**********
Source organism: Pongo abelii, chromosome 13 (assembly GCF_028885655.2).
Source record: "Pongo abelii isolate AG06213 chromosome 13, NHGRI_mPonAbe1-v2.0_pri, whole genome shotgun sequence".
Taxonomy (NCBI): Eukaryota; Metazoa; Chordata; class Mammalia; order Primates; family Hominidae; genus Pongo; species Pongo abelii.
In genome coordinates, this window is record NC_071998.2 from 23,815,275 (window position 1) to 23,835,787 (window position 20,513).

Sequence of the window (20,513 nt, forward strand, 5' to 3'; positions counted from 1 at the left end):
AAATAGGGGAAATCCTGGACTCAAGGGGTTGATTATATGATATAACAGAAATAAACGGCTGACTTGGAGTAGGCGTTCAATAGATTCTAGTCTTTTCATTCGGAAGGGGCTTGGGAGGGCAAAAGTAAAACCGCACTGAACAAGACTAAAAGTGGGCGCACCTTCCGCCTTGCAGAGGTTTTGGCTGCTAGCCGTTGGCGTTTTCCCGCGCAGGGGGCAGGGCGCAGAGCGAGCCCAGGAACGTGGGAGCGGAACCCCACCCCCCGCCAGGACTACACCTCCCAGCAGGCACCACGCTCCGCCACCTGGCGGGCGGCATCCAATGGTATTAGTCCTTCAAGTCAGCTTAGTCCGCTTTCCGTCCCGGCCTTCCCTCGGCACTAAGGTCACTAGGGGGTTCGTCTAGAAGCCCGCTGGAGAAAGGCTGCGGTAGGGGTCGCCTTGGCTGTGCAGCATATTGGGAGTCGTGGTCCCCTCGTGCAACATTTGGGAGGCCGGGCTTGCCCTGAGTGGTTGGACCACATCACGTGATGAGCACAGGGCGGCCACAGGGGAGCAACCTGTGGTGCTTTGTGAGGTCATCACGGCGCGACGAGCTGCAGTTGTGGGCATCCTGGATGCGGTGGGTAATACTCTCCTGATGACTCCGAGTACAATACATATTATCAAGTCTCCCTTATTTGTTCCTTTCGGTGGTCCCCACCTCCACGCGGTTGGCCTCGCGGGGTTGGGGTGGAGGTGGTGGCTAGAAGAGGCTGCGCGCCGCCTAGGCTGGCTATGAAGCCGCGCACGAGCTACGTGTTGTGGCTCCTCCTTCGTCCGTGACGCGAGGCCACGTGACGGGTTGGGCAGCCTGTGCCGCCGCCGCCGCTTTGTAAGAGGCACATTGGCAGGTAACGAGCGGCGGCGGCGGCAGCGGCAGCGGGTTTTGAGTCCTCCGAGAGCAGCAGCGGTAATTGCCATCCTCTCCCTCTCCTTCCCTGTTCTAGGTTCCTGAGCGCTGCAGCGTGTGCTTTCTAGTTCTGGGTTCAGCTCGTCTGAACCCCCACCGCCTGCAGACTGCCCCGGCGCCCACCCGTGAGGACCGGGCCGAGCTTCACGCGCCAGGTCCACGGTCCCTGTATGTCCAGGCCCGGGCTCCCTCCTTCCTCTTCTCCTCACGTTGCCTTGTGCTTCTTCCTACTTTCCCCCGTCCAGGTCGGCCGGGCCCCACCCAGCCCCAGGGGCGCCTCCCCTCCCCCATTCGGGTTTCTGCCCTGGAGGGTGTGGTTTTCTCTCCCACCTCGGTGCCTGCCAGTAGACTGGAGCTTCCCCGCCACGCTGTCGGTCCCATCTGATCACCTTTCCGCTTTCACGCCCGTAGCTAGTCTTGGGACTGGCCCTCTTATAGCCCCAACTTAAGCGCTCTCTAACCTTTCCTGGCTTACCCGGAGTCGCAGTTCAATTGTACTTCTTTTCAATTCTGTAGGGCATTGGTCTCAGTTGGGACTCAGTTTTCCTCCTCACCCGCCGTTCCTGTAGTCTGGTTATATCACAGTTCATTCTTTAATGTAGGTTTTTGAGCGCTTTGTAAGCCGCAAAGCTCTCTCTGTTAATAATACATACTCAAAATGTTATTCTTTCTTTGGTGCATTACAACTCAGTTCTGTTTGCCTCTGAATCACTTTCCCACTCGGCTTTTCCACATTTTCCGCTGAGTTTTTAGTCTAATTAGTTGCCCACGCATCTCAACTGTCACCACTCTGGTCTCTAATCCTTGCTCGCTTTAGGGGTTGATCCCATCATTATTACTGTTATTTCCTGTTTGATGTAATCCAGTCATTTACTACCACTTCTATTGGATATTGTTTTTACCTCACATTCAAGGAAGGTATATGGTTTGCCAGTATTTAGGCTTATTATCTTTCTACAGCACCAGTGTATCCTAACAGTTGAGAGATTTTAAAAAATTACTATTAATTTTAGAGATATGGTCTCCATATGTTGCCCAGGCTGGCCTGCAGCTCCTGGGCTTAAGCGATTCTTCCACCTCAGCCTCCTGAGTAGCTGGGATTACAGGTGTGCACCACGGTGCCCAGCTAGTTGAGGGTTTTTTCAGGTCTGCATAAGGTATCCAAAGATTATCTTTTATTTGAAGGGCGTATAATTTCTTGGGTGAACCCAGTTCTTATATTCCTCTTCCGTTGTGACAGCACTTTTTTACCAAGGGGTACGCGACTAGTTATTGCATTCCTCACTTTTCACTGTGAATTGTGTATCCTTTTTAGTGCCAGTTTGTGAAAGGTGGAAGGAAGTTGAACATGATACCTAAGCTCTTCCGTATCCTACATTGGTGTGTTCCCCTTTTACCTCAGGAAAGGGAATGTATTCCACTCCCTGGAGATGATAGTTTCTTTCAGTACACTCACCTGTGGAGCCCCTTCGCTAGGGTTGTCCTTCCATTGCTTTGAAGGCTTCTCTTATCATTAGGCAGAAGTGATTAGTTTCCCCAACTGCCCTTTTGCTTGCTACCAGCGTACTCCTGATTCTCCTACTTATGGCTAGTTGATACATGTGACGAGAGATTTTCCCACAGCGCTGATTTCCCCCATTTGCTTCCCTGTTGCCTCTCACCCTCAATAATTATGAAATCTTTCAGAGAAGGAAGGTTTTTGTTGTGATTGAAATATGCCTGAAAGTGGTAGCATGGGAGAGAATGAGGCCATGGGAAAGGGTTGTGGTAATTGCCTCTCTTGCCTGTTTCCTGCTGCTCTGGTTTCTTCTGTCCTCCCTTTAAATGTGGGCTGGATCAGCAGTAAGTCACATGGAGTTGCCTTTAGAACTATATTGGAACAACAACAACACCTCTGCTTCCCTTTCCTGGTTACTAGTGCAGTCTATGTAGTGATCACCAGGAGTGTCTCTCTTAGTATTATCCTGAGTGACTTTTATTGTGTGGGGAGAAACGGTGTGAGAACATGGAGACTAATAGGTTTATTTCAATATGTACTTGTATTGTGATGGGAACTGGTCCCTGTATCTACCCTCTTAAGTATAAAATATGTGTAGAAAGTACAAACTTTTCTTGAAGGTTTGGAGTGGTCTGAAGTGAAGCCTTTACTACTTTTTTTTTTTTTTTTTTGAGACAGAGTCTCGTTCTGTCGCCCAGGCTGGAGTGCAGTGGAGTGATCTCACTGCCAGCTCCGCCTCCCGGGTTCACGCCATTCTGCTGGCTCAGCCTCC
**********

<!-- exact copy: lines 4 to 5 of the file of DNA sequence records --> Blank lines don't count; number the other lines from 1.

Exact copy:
In genome coordinates, this window is record NC_071998.2 from 23,815,275 (window position 1) to 23,835,787 (window position 20,513).

Sequence of the window (20,513 nt, forward strand, 5' to 3'; positions counted from 1 at the left end):